“The rappel tower gives these recruits chance to let go of any lasting fears and build their confidence,” Staff Sgt. Nathan Stocking, Platoon 2146, Company G. “At first they seem nervous and shy, but if they just focus on the technique they are taught, they will be fine. Rappel is a simple concept.” (continue reading…)
Blue skies, birds chirping and a cool breeze may be an ideal morning for most people, but add in the smell of gun powder and the crack of a hammer hitting a primer and sending rounds down range is what perks up most Marines.
On recruiting duty, Marines are exempt from attending the rifle range, but for Recruiting Station Milwaukee that does not mean poolees are not offered the opportunity to learn basic Marine Corps marksmanship and gain some familiarity firing the civilian version of the M-16A2 service rifle, the AR-15.
Nine of the 13 recruiting substations with RS Milwaukee each received half a day of marksmanship training, live fire, cover and concealment classes, M240B Medium machine gun familiarization, a partial Initial Strength Test and a Meal Ready to Eat lunch at Stone Bank Sportman’s Club between August 4-7. (continue reading…)
When thinking about a question he has just been asked about his life Pfc. Duy Trinh takes a moment to reflect on the answer and also about how it may sound.
“I was born in Saigon, Vietnam,” said Trinh through broken English. Something in the way he pauses shows in his as eyes, as if the 20 year old goes back to his birthplace and through all his memories that brought him to this exact moment in his life. “My grandparents fled after the Vietnam (conflict), and all my relatives split up after that, some came to the states.”
Born as the only child to a construction worker and a housewife, Trinh dreamed of growing up to be an engineer, but when his parents decided to move to Garden Grove, Calif. in 2004 the young man focused on lear
ning to speak English and finishing school.
“I started (American) high school with only three months left of my freshman year,” said the Bolsa Grande High School alumni “Mr. Bridges was a (English as a Second Language) teacher, he helped me a lot. I liked him because he was an instructor first but was very careful in the way he actually listened to me.”
Trinh learned that his teacher was a former active duty Marine and heeded his advice when it came to learning and has carried the guidance with him ever since.
“He always told me ‘Your books are your weapon, like a rifle to a Marine. Every time you come to school your books are (continue reading…)
Former teacher, Pfc. Patrick Collman, Platoon 2109, Company E, had the option to go to Officer Candidate School because he had a bachelor’s degree, but chose to enlist instead, for the challenge. He wanted to start from the bottom and work his way up, as he has demonstrated in virtually every aspect of his life leading to boot camp.
“That way, if you do get into a higher position you know
what the lower positions are going through,” Collman said.
Having grown up in the mountains of Colorado, Collman loved the outdoors, and as a result, became a Boy Scout, then attained the rank of Eagle Scout during his senior year of high school.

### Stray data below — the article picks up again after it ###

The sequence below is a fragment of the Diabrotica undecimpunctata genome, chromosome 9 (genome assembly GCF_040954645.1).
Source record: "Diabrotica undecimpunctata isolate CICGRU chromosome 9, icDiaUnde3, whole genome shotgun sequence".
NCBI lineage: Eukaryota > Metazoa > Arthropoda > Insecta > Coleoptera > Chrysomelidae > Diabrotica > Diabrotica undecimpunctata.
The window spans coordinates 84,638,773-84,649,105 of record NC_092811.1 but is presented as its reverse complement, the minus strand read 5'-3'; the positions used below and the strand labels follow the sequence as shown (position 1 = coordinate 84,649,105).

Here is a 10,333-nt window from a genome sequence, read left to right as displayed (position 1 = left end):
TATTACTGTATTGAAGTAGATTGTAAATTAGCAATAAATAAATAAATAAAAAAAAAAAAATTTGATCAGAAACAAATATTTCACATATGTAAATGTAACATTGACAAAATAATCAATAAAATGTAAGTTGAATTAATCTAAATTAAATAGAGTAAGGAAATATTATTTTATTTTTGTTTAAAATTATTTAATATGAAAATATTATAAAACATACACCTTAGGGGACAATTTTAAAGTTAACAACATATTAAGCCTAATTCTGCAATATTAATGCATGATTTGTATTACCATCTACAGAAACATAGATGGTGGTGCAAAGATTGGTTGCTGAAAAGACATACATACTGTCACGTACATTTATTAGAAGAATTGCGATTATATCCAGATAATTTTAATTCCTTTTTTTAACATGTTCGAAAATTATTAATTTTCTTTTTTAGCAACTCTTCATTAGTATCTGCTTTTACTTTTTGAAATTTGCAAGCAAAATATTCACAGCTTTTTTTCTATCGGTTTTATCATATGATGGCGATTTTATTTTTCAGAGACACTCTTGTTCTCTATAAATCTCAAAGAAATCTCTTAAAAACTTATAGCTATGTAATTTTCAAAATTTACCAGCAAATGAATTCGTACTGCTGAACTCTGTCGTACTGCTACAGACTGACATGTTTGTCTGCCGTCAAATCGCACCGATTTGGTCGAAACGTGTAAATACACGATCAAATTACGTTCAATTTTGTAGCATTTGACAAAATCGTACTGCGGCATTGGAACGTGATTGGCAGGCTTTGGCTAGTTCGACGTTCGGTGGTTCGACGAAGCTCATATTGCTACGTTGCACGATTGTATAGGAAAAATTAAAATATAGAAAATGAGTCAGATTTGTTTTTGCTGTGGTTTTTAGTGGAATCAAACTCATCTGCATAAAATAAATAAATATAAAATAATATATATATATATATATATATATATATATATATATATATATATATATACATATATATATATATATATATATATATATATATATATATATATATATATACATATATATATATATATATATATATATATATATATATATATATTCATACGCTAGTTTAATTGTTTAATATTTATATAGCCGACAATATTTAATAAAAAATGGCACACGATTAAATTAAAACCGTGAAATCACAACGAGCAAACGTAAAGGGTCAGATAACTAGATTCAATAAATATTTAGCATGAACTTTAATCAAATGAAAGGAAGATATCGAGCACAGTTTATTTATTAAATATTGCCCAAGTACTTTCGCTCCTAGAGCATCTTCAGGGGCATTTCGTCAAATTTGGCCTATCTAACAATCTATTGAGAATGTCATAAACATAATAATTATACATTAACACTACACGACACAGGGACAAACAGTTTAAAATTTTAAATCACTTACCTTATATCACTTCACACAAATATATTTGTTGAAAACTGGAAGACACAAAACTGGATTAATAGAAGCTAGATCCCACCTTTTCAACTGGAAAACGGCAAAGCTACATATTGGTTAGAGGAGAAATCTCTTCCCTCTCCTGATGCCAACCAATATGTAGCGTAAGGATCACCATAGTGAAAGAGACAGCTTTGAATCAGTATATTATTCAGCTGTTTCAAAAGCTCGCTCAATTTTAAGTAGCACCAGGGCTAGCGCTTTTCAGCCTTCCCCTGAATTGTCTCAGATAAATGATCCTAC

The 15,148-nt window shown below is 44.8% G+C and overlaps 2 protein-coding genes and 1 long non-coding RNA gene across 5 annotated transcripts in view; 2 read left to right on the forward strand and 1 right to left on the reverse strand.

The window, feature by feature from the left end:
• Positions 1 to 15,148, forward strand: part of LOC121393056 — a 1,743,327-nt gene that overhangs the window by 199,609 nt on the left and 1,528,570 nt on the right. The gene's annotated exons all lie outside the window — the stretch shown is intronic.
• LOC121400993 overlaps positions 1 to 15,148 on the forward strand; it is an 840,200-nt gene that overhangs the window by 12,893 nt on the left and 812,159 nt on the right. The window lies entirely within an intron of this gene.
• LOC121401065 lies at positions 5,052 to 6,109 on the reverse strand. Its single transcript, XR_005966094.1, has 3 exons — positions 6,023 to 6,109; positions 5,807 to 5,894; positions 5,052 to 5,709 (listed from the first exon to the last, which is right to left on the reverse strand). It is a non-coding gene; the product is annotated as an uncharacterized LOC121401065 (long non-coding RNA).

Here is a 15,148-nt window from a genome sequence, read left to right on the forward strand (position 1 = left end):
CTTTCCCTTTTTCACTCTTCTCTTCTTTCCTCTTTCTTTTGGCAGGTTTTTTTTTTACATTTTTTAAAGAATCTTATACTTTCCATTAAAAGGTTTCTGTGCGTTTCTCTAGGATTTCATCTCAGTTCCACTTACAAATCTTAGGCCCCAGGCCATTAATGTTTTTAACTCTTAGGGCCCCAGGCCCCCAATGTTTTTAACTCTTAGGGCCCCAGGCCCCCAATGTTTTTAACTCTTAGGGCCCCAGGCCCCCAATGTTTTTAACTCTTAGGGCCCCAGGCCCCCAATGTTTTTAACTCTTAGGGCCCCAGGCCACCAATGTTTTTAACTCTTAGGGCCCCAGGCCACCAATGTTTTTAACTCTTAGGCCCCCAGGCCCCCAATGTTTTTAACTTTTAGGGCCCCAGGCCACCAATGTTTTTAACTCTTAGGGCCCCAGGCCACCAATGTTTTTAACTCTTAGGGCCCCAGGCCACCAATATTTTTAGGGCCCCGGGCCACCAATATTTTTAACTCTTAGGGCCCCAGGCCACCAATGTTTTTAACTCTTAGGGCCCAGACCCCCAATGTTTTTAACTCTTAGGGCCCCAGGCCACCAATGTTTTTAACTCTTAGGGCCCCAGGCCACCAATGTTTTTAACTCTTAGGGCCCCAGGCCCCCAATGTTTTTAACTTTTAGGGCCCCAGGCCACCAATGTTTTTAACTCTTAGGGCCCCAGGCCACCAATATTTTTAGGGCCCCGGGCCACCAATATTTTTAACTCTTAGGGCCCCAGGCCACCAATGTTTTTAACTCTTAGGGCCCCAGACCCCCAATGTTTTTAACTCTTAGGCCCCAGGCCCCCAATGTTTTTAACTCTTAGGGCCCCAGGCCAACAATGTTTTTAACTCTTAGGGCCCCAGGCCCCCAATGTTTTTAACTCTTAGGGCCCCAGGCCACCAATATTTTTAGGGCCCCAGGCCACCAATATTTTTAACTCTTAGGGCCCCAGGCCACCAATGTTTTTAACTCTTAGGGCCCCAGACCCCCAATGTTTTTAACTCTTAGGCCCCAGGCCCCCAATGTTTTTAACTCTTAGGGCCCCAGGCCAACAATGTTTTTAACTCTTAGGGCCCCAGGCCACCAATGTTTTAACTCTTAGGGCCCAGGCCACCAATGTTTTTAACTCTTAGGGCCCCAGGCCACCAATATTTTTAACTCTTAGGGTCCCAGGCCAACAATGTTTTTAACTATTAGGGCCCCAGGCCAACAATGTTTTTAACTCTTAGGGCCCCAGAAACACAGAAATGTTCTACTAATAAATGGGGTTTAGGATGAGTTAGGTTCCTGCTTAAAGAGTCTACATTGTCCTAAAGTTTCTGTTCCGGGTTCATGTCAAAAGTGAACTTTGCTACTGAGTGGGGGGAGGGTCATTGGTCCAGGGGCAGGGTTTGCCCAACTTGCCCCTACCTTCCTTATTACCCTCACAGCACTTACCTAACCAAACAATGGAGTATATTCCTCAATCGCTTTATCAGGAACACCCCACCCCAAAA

But before Collman could lead scouts, he had to start somewhere. Just as Marines start as recruits, Boy Scouts must go through the ranks and start as Cub Scouts. (continue reading…)
This manual contains information on all the essential subjects and provides a condensed, readily available study aid to supplement more detailed information contained in the Fleet Marine Force Manual, The Guidebook for Marines, and other sources. The primary target audience of this publication is intelligence personnel responsible for the planning and execution of CI operations. (continue reading…)
MCWP 2-6 Counterintelligence
MCWP 2-6 Counterintelligence – File 1
This document provides the doctrine and higher order tactics, techniques, and procedures for intelligence operations. MCWP 2-14, Counterintelligence, complements and expands on this information by detailing doctrine, tactics, techniques, and procedures for the conduct of counterintelligence (CI) operations in support of the Marine airground task force (MAGTF).
NLW Multiservice Procedures for the Tactical Employment of Nonlethal Weapons
NLW Multiservice Procedures for the Tactical Employment of Nonlethal Weapons – File 1
This publication describes multiservice tactics, techniques, and procedures (MTTP) for consideration and use during the tactical employment of nonlethal weapons (NLW) in support of warfighting personnel conducting training and tactical operations.
MCO-1510.32D Individual Training Standards for Recruits
MCO-1510.32D Individual Training Standards for Recruits – File 1
This file is an order that provides policies and instructions for the conduct of recruit training. References (a) and (b) apply to all Marines and describe entry-level indoctrination and skills common to all.
MCI 7510B Marine Corps Institute Tactical Fundamentals
This manual provides a general knowledge of offensive and defensive tactics at the infantry battalion level. It includes troop-leading procedures, selective portions of a plan of attack and defense, tactical control measures, principles of war, principles of security and reconnaissance, and communications. (continue reading…)
NAVMC 2691 Marine Corps Drill and Ceremonies Manual
This manual furnishes information and describes procedures for close order drill and military ceremonies within the Marine Corps. It encompasses detailed procedures for all drills and ceremonies executed by troop elements ranging in size from the individual to the regiment. (continue reading…)
FMFRP 0-1B Marine Physical Readiness Training for Combat
This manual is intended for use by all Marines. It provides the information and references necessary to establish and conduct physical conditioning programs to prepare Marines for the physical demands of combat. (continue reading…)
FMFRP 0-13 Marine Combat Water Survival
This manual provides techniques, procedures, and training standards for Marine water survival. This publication addresses a Marine’s ability to cross water obstacles and perform water rescues. It guides individual Marines and small-unit leaders in the proper techniques and training requirements of combat water survival. The publication addresses topics such as drowning, hypothermia, water rescues, water survival, natural water obstacles, and fording. (continue reading…)
FMFM 8-4 Doctrine for Riverine Operations
FMFM 8-4 Doctrine for Riverine Operations – File 1
This manual sets forth doctrine, tactics, techniques, and procedures to be employed by operating forces of the Marine Corps when conducting, or training for, operations in a riverine environment. Also discussed are the classification of riverine environments, concepts of operation, employment of combat, combat support, combat service support units, and information on usable craft and vehicles.